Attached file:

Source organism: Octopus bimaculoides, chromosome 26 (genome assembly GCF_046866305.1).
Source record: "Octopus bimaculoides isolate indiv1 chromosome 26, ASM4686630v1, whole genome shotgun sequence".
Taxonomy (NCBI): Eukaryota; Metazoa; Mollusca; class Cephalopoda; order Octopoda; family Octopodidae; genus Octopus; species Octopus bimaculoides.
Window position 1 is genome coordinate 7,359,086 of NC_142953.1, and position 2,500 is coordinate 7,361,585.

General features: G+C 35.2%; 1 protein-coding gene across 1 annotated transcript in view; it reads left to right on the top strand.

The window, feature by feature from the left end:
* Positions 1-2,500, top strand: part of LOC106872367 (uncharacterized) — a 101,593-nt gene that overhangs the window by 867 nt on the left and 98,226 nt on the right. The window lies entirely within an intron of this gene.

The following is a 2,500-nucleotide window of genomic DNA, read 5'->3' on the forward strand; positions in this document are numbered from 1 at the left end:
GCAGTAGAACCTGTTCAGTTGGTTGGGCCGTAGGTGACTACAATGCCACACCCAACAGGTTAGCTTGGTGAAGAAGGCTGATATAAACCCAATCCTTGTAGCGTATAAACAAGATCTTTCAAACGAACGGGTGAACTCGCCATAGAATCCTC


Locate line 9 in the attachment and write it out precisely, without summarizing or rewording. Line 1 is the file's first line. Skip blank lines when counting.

GCAGTAGAACCTGTTCAGTTGGTTGGGCCGTAGGTGACTACAATGCCACACCCAACAGGTTAGCTTGGTGAAGAAGGCTGATATAAACCCAATCCTTGTAGCGTATAAACAAGATCTTTCAAACGAACGGGTGAACTCGCCATAGAATCCTC